View Full Version here: : What does Plossl mean ?

26-04-2007, 12:19 PM
Can anyone tell me whether Plossl is just a name or whether it has an actual technical background. Everyone's speaks of Plossl, it seems that everyone makes them, I even own a whole set of them made by Meade, but a Google did not reveal what a Plossl actual refers to. Surely there must be some official description which makes them differ from non-Plossl ?

26-04-2007, 12:32 PM

From Wikipedia (permissions granted)

Georg Simon Plössl (1794-1868) was an Austrian optical instrument maker. He trained initially with the Voightländer (http://en.wikipedia.org/w/index.php?title=Voightl%C3%A4nder&action=edit) company, but later set up his own workshop in 1823. He improved the quality of achromatic (http://en.wikipedia.org/wiki/Achromatic_lens) microscope objective lenses, but is best known for the eponymous telescope eyepieces made following his 1860 (http://en.wikipedia.org/wiki/1860) design, and extensively used by amateur astronomers (see Eyepiece (http://en.wikipedia.org/wiki/Eyepiece#Pl.C3.B6ssl))



26-04-2007, 12:40 PM
Thanks very much Phil, can I ask you to consider entering this on the IIS glossary, it would make a nice entry I believe. :thumbsup:

26-04-2007, 12:41 PM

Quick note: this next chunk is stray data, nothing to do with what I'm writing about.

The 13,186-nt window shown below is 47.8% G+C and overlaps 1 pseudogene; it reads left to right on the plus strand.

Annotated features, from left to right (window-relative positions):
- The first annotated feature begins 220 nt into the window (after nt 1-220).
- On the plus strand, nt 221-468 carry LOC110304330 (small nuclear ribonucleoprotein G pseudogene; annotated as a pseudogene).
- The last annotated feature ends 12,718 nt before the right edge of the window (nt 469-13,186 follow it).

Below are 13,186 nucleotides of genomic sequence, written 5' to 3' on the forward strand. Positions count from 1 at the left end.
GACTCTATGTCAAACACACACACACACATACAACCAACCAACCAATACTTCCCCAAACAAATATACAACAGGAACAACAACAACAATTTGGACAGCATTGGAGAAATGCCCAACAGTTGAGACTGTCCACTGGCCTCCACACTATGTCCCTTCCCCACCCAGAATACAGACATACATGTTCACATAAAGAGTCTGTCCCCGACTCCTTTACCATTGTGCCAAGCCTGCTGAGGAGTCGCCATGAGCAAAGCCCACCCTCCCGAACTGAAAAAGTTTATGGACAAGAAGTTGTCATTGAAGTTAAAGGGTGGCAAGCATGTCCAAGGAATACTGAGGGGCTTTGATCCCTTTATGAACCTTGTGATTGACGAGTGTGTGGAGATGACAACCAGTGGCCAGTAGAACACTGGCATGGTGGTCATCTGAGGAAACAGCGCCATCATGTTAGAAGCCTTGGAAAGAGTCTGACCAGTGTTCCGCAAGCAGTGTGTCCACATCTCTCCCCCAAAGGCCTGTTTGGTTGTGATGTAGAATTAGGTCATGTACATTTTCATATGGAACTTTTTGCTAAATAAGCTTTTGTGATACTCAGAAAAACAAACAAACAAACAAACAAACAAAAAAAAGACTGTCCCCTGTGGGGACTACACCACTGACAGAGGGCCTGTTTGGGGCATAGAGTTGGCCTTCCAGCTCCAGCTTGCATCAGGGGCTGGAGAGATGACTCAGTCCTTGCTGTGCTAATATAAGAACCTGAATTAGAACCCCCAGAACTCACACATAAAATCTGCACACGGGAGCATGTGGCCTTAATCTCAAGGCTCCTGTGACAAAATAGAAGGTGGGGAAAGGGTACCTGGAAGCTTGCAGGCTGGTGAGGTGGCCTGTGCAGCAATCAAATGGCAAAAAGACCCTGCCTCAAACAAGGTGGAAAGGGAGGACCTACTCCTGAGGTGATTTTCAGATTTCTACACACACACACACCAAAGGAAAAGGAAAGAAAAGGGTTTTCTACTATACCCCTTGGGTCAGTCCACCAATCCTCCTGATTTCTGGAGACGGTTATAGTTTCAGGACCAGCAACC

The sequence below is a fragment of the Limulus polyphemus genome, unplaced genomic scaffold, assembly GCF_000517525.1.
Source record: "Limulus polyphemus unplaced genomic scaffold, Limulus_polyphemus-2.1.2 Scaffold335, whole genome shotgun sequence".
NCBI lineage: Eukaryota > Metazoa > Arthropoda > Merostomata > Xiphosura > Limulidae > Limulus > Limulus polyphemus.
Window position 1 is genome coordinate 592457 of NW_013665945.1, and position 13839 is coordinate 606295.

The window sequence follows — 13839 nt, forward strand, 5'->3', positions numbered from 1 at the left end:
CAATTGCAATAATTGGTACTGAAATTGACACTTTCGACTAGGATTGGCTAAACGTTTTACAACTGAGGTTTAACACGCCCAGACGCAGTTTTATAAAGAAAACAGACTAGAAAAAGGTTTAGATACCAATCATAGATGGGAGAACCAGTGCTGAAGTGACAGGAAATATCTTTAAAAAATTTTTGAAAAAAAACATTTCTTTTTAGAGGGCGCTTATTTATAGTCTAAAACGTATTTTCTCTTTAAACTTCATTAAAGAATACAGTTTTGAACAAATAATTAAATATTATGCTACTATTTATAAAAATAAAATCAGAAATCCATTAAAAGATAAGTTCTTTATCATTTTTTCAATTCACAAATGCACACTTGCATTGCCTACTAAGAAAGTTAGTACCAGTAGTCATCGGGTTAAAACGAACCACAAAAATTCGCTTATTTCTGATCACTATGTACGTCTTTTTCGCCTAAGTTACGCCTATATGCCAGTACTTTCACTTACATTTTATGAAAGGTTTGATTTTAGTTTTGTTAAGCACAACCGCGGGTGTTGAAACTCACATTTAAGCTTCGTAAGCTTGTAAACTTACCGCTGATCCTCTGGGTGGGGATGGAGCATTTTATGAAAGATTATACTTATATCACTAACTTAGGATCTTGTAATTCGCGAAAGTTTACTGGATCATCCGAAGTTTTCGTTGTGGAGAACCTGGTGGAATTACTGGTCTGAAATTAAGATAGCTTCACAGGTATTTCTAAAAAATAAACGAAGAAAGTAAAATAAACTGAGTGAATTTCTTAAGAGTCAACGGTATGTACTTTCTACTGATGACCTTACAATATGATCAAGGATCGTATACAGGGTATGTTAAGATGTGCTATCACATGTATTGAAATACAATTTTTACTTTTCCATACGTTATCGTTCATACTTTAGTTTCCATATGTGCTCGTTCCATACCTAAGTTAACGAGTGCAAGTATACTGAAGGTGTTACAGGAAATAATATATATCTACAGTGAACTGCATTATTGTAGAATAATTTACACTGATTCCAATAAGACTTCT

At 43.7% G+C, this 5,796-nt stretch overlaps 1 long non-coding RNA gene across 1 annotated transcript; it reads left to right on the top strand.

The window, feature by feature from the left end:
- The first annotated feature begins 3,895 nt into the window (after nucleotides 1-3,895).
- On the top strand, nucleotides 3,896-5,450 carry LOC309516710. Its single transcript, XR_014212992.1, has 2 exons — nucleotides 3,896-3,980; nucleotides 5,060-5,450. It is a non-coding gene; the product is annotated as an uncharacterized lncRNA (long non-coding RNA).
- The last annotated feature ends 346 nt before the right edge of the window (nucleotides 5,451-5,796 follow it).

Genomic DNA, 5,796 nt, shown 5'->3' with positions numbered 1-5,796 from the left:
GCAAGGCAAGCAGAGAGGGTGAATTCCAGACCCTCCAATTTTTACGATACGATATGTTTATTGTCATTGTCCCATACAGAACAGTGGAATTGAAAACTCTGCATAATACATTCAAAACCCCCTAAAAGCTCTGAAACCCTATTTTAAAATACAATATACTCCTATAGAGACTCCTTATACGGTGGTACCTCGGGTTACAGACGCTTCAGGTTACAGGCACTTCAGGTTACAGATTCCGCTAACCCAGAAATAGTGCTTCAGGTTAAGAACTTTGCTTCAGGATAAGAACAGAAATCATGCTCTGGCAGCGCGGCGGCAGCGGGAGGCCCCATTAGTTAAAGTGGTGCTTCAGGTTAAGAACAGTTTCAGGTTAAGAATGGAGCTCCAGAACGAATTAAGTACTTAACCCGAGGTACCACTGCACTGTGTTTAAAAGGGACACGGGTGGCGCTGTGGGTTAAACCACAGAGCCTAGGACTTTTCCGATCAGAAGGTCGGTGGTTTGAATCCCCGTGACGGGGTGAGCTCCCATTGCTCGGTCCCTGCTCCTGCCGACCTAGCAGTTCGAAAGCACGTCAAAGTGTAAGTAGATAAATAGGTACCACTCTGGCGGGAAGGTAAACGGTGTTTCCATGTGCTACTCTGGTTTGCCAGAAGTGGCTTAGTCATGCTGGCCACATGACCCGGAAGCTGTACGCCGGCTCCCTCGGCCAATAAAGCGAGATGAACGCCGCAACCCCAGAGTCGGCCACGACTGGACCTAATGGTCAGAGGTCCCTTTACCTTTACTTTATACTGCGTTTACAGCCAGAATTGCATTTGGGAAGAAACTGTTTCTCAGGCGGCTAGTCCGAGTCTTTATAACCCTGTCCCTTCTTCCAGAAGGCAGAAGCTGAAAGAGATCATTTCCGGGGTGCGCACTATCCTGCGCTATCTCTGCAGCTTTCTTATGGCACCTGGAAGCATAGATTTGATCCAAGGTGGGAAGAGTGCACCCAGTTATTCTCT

Georg Simon Plössl .... gah! damn you geoff! you are too quick! :P

26-04-2007, 12:47 PM
Thanks also Geoffw :thumbsup: and Ving

26-04-2007, 02:59 PM

Many of the eyepiece designs currently in use are named after their designer. Some stem from as early as the mid 1600's, some are quite recent. Until the early 1980's most telescopes were small with very slow focal ratios. Consequently, most of the old eyepiece designs worked quite well in them. In the late 1970's, early 1980's, the trend in amateur astronomy shifted to larger aperture telescopes with much faster focal ratios. This allowed big telescopes to be portable. Unfortunately the fast steep light cone created by these scopes is very unforgiving on simple early eyepiece designs, with the possible exception of the Plössl and the Orthoscopic, which do very well as fast as F4 or thereabouts.

Here is a bit of eyepiece history:-

Ramsden, Huygens and Kellner are the oldest designs. Their designers were Christian Huygens, Jesse Ramsden and Carl Kellner. The Huygens dates back to the mod 1600's. These designs are rarely used thesedays, as there are better alternatives. Kellners can make very good lunar/planetary viewing eyepieces, in a suitable telescope (slow achromatic refractors eg 4"/F12 etc, also small Maksutovs), but their eye relief is very tight.